Don't hold your breath. He didn't do a solo follow up in the nineties because despite a massive promotional campaign his first solo album and tour were not nearly as commercially successful as the record label had anticipated. Faced with the prospect of having to roll his sleeves up to get down to making a second solo album or enter a label-arranged marriage of convenience with Coverdale he opted for the arranged marriage.   

I think what puzzles me is that Page embraced the new with the Punk movement and even if he had no ambition so to speak personally; his ear for production would embraced by many artists.

Dropping by a couple of punk clubs and wearing a skinny tie at Knebworth doesn't constitute embracing the movement. He as well as Led Zeppelin were reviled by many punk musicians and fans.

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I can't post the link because I'm on my phone, but go to blabbermouth. net.  

Page jammed last night 11/19 with members of Soundgarden Alice n Chains Rick Neilson Paul Rodgers Duff McKagen and others at a benefit in Seattle.

Edited by the chase

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John Deacon retired from music because he felt Queen was not Queen without Freddie Mercury and refused to participate soon after. Nothing in common with Page on this point, who has attempted to reform Led Zeppelin numerous times as well as perform Led Zeppelin material with other musicians....

 

John Deacon didn't just walk away from Queen; he walked away from the music industry.  The man who wrote Another Ones Bites the Dust retired from both music making and public life when he was in his mid forties.    After a couple of post-Queen music projects that weren't successful, he was done.  He didn't even attend Queen's induction into the Rock & Roll Hall of Fame.  

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I've thought about this a lot, it is puzzling.  My educated guess is that Zeppelin was the perfect manifestation of his artistic vision, his true love.  It seems like he wants true love and has come to the conclusion that he just doesn't want anything short of that.

I've considered this explanation but wouldn't Page stay out of the public eye altogether if this were the case?  I'm reminded of Queen's original basis, John Deacon who retired from music in 1997 and has rarely been seen or heard from since.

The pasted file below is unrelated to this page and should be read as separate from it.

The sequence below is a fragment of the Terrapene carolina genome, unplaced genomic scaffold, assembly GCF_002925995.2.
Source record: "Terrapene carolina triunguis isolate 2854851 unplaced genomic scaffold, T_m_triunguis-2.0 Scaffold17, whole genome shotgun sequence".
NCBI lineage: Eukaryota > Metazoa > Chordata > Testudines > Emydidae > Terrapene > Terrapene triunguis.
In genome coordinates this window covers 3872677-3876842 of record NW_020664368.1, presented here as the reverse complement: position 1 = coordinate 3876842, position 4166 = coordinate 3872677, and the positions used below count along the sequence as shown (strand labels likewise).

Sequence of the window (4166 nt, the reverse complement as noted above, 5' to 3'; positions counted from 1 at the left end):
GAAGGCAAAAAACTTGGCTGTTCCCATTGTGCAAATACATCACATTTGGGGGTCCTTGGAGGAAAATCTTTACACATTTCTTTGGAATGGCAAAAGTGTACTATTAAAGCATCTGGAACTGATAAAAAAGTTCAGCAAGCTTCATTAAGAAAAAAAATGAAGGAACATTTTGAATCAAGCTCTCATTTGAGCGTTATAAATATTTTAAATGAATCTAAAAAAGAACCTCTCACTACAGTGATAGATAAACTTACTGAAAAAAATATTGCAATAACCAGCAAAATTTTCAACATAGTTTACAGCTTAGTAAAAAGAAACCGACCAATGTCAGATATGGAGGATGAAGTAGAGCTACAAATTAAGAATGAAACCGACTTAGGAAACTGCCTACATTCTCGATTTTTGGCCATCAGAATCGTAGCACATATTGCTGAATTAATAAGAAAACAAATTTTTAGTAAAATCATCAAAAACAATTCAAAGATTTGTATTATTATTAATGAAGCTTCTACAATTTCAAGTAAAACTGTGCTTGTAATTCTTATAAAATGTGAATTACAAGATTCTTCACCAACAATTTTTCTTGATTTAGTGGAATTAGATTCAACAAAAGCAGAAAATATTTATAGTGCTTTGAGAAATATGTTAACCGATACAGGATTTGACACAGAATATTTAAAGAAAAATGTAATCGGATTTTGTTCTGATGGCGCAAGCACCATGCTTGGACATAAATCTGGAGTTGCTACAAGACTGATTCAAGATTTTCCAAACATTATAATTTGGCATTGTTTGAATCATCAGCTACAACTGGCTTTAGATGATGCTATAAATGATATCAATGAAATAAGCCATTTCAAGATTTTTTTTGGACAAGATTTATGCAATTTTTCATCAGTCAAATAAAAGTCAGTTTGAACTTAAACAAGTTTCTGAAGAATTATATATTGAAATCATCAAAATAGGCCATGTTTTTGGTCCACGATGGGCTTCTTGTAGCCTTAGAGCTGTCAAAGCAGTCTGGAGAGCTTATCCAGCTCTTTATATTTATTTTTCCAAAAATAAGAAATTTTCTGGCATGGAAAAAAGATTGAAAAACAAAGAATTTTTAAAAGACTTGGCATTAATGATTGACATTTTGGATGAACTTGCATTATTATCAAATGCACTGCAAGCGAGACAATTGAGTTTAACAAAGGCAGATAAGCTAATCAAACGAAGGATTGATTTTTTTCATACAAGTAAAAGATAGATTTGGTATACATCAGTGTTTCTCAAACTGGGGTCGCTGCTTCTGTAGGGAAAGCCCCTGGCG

^^ These are interesting and related thoughts: once you create the musical equivalent of the Sistine Chapel, where do you go from there? Yet clearly once Jimmy got through the worst parts of his addictions, he's had a longing to create and play. I recall reading about how Lawrence Olivier went on a crying rant after a performance which by all accounts was mesmerizing. Well that was the point: he knew he had reached a level in that performance that he'd never had and would likely never reach again, at least that was his feeling. It's exhilarating and crushing at the same time, and can freeze artists.

Robert was as closely associated with Zep as Jimmy, but he seems to have been affected in ways that questioned his role in the whirlwind, and, frankly, he was willing to suck again. He just got out there again and kept going without knowing exactly where or how things would go. It's so brave, but maybe that's what he needed to just somehow go on and find his own voice separate from Zep and perhaps outrun some memories.

Jimmy, on the other hand, I think would have liked nothing more than for Zep to continue. It was his baby, and he still tends to it meticulously, which I think we somehow slightly take for granted because he's always heralding and maintaining its exacting standards. But it's a bit of a golden cage, too. It reminds me of the story of the four hats where four men encounter the numinous and have different reactions. We all get a bit of that after an amazing concert or other experience, and artists of course get that high, too. It's hard to figure out how to get back into and appreciate the everydayness of life, or in Jimmy's case, to get back to playing after the pinnacles that Zep reached.

That is why I asked about Grant. Obviously Page trusted him implicitly. I think what puzzles me is that Page embraced the new with the Punk movement  and even if he had no ambition so to speak personally; his ear for production would embraced by many artists.

Also taking a step back is Page the type of artist who would be allowed to make mistakes or even fail. I cannot think of any artist who during their careers has not been given a kicking by critics and the fan base.

 

I think there's more to Jimmy's relationship with Peter Grant than most people know. Not so much in a seedy way, but in a complex way. Peter protected the band, but it was in his best interest for the juggernaut to continue. It's a fine line. His was a strong presence, to restate an obvious point, there's just something to it, I get a sense of it but can't put my finger on it in terms of how it affected or influenced Jimmy...

As to the point about Jimmy being allowed to make mistakes, well there's outside pressure, certainly, but he seems like a sensitive perfectionist which is a hard inner battle that doesn't make new output easier.

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It's not just that he says he's going to do something and he doesn't, it's the way he does it. He plays games by telling people like Fiona Bruce from the BBC, it's going to be a spectacular project, something that people wont expect, blah blah, blah. He spins a web and deliberately frustrates his fans, year after year. If he was more honest and sincere I could accept it, but it's a calculated smokescreen. Just be honest and open. We will respect you more. Don't play silly games and try to be enigmatic and mysterious. It's 2015; not 1975.